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ARS Home » Plains Area » Las Cruces, New Mexico » Range Management Research » Research » Publications at this Location » Publication #209036

Title: Effects of goats on Tamarix spp. and understory vegetation for riparian restoration

item Tartowski, Sandy
item James, Darren

Submitted to: Society for Range Management Meeting Proceedings
Publication Type: Abstract Only
Publication Acceptance Date: 2/1/2007
Publication Date: 2/9/2007
Citation: Tartowski, S.L., James, D.K. 2007. Effects of goats on Tamarix spp. and understory vegetation for riparian restoration [abstract]. Society for Range Management, 60th Annual Meeting and Trade Show, February 9-16, 2007, Reno/Sparks, Nevada. Paper No. 425. 2007 CDROM.

Interpretive Summary:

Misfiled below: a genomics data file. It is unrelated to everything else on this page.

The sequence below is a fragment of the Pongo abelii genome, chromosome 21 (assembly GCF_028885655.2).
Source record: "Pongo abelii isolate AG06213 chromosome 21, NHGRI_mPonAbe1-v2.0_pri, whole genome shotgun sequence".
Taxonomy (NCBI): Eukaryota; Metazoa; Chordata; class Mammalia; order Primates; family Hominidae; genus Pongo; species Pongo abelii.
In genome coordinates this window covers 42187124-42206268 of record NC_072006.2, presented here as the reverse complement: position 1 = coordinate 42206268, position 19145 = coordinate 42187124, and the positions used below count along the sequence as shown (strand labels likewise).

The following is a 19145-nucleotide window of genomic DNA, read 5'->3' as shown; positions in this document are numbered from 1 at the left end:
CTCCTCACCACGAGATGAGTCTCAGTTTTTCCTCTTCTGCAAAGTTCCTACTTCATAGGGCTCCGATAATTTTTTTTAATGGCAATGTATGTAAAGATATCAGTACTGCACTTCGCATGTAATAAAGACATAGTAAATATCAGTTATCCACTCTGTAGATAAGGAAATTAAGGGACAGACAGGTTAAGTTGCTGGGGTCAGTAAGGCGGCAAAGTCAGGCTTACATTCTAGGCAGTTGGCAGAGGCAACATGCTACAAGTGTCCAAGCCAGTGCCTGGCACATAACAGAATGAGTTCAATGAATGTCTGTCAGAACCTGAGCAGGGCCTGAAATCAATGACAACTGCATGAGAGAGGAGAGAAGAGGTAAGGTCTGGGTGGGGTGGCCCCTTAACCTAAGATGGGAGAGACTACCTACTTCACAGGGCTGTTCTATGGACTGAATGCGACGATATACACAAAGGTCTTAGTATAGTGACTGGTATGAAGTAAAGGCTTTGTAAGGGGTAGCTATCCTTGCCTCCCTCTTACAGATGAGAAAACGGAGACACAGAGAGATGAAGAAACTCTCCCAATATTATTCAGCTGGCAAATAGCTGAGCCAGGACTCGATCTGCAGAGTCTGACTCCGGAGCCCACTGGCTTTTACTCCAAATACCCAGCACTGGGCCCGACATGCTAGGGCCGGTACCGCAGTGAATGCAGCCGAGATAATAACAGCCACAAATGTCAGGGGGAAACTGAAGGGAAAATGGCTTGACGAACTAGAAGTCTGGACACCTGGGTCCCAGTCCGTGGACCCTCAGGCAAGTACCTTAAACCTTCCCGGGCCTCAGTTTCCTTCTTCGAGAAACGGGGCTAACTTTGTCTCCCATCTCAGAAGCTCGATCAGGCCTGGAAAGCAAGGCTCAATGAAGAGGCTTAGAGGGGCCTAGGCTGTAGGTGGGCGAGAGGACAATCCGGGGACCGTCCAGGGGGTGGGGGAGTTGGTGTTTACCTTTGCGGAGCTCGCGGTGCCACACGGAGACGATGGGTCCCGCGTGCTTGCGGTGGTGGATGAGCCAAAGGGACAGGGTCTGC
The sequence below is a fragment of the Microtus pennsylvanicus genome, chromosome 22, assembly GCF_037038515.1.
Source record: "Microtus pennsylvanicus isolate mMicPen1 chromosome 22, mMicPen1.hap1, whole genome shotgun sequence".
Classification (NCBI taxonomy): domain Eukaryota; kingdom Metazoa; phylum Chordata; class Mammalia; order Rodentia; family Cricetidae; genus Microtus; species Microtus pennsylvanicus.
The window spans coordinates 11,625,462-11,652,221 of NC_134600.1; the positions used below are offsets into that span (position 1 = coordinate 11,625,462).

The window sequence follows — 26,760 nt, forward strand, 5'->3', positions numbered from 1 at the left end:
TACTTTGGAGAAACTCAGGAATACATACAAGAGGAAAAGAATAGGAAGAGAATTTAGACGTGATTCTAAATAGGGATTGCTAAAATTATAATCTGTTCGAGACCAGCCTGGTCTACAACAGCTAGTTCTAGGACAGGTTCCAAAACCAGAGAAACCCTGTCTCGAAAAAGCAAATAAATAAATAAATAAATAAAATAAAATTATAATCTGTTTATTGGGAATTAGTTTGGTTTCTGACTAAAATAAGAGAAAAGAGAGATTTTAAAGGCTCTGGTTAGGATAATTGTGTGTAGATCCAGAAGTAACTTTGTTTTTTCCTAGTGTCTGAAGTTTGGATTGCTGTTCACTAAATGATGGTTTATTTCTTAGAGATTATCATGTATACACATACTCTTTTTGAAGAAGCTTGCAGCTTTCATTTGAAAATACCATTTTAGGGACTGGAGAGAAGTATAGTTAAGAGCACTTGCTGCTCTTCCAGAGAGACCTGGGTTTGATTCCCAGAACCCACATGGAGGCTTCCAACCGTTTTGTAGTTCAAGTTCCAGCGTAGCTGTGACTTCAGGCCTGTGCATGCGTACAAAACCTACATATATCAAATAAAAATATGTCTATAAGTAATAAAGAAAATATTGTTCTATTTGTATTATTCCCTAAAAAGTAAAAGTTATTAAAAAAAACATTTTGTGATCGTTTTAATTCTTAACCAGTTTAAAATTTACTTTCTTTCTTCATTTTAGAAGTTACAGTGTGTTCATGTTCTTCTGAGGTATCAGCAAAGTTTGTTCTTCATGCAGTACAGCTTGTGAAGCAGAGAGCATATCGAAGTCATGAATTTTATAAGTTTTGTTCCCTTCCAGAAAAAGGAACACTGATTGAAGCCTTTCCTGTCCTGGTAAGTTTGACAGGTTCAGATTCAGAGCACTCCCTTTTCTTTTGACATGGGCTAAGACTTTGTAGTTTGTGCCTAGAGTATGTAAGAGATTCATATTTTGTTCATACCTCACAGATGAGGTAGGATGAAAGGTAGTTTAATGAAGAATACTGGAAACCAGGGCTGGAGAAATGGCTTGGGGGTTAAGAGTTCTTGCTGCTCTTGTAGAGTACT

Technical Abstract: Goats were used to reduce Tamarix spp. along the Rio Grande in New Mexico. Seventy 0.1-1.6 ha plots at two locations were either browsed by 400-630 goats for 1-3 days annually, or left unbrowsed. After two annual treatments, nearly every available Tamarix plant in mixed vegetation was browsed (100%), broken (91%) or debarked (60%). Goats reduced the Leaf Area Index of resprouts by about 24% each year. However, nearly all of the Tamarix biomass that was removed regrew between annual treatments. During the second year, goats reduced the mean height of Tamarix by 8% and the mean width by 21% in open-canopy mixed vegetation. Overall, the number of Tamarix decreased by less than 5% after three years of goat browsing treatments. In large, dense, closed-canopy Tamarix, goats opened up the understory, reduced laddering fuels and improved access, potentially reducing costs of subsequent mechanical or manual clearing. Rusian olive (Elaeagnus angustifolia) was heavily browsed and cover declined about 10% per year. Large cottonwoods (Populus deltoides) were not damaged, but small cottonwoods were heavily browsed. Willows (Salix spp.) were browsed and resprouted vigorously. Goats increased the area of bare soil by about 20% and reduced the cover of most understory plant species, including native perennial grasses, such as Sporobolus spp. The cover of native annual grasses associated with disturbance (Bouteloua barbatus, B. aristoides) increased from less than 1% to about 20% one year after browsing, following substantial rainfall. Goats may be useful, in combination with other methods, for controlling Tamarix resprouts or where partial control of Tamarix is desired. Goats may be especially effective in removing understory weeds and preparing the seed bed for vegetation. The use of livestock for land management and ecological restoration, rather than production of agricutlural commodities, offers new economic opportunity for entrepreneurial ranchers.